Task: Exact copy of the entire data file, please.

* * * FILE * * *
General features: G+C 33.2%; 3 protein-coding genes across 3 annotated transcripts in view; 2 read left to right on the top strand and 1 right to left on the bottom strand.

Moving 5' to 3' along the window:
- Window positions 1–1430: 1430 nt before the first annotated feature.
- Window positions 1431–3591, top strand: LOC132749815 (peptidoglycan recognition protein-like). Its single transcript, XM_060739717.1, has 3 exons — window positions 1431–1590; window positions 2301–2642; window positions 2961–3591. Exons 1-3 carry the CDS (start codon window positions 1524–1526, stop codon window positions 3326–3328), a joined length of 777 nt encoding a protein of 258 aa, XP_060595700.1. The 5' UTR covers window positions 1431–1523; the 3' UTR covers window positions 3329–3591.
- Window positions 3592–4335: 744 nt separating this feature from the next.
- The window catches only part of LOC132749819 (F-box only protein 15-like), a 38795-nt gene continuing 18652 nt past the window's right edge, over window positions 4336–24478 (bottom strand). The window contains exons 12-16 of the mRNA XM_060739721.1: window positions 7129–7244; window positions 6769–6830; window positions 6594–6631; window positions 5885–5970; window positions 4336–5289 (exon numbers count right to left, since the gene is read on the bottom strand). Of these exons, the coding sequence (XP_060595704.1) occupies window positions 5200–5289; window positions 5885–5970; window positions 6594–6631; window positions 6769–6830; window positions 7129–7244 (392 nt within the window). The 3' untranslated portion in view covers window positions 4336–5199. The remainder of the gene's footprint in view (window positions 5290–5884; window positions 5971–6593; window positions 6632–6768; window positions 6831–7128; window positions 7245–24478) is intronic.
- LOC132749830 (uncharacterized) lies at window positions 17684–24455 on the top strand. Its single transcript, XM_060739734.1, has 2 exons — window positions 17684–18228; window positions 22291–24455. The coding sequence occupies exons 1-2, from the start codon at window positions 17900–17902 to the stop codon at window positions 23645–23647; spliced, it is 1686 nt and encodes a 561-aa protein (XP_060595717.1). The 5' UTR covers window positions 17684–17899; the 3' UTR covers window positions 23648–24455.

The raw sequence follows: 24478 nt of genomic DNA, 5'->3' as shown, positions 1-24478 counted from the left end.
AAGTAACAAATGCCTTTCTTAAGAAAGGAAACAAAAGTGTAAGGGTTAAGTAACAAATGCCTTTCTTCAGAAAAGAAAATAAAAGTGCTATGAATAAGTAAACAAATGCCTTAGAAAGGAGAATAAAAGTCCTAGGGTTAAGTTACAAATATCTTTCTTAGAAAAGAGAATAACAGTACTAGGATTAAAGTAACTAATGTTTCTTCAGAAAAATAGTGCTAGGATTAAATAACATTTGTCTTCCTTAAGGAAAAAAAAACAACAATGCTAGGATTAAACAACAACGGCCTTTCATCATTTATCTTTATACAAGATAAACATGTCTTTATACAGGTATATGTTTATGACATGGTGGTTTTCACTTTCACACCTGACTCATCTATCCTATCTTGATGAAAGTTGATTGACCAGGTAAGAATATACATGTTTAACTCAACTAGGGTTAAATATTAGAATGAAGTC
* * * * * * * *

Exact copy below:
General features: G+C 33.2%; 3 protein-coding genes across 3 annotated transcripts in view; 2 read left to right on the top strand and 1 right to left on the bottom strand.

Moving 5' to 3' along the window:
- Window positions 1–1430: 1430 nt before the first annotated feature.
- Window positions 1431–3591, top strand: LOC132749815 (peptidoglycan recognition protein-like). Its single transcript, XM_060739717.1, has 3 exons — window positions 1431–1590; window positions 2301–2642; window positions 2961–3591. Exons 1-3 carry the CDS (start codon window positions 1524–1526, stop codon window positions 3326–3328), a joined length of 777 nt encoding a protein of 258 aa, XP_060595700.1. The 5' UTR covers window positions 1431–1523; the 3' UTR covers window positions 3329–3591.
- Window positions 3592–4335: 744 nt separating this feature from the next.
- The window catches only part of LOC132749819 (F-box only protein 15-like), a 38795-nt gene continuing 18652 nt past the window's right edge, over window positions 4336–24478 (bottom strand). The window contains exons 12-16 of the mRNA XM_060739721.1: window positions 7129–7244; window positions 6769–6830; window positions 6594–6631; window positions 5885–5970; window positions 4336–5289 (exon numbers count right to left, since the gene is read on the bottom strand). Of these exons, the coding sequence (XP_060595704.1) occupies window positions 5200–5289; window positions 5885–5970; window positions 6594–6631; window positions 6769–6830; window positions 7129–7244 (392 nt within the window). The 3' untranslated portion in view covers window positions 4336–5199. The remainder of the gene's footprint in view (window positions 5290–5884; window positions 5971–6593; window positions 6632–6768; window positions 6831–7128; window positions 7245–24478) is intronic.
- LOC132749830 (uncharacterized) lies at window positions 17684–24455 on the top strand. Its single transcript, XM_060739734.1, has 2 exons — window positions 17684–18228; window positions 22291–24455. The coding sequence occupies exons 1-2, from the start codon at window positions 17900–17902 to the stop codon at window positions 23645–23647; spliced, it is 1686 nt and encodes a 561-aa protein (XP_060595717.1). The 5' UTR covers window positions 17684–17899; the 3' UTR covers window positions 23648–24455.

The raw sequence follows: 24478 nt of genomic DNA, 5'->3' as shown, positions 1-24478 counted from the left end.
AAGTAACAAATGCCTTTCTTAAGAAAGGAAACAAAAGTGTAAGGGTTAAGTAACAAATGCCTTTCTTCAGAAAAGAAAATAAAAGTGCTATGAATAAGTAAACAAATGCCTTAGAAAGGAGAATAAAAGTCCTAGGGTTAAGTTACAAATATCTTTCTTAGAAAAGAGAATAACAGTACTAGGATTAAAGTAACTAATGTTTCTTCAGAAAAATAGTGCTAGGATTAAATAACATTTGTCTTCCTTAAGGAAAAAAAAACAACAATGCTAGGATTAAACAACAACGGCCTTTCATCATTTATCTTTATACAAGATAAACATGTCTTTATACAGGTATATGTTTATGACATGGTGGTTTTCACTTTCACACCTGACTCATCTATCCTATCTTGATGAAAGTTGATTGACCAGGTAAGAATATACATGTTTAACTCAACTAGGGTTAAATATTAGAATGAAGTC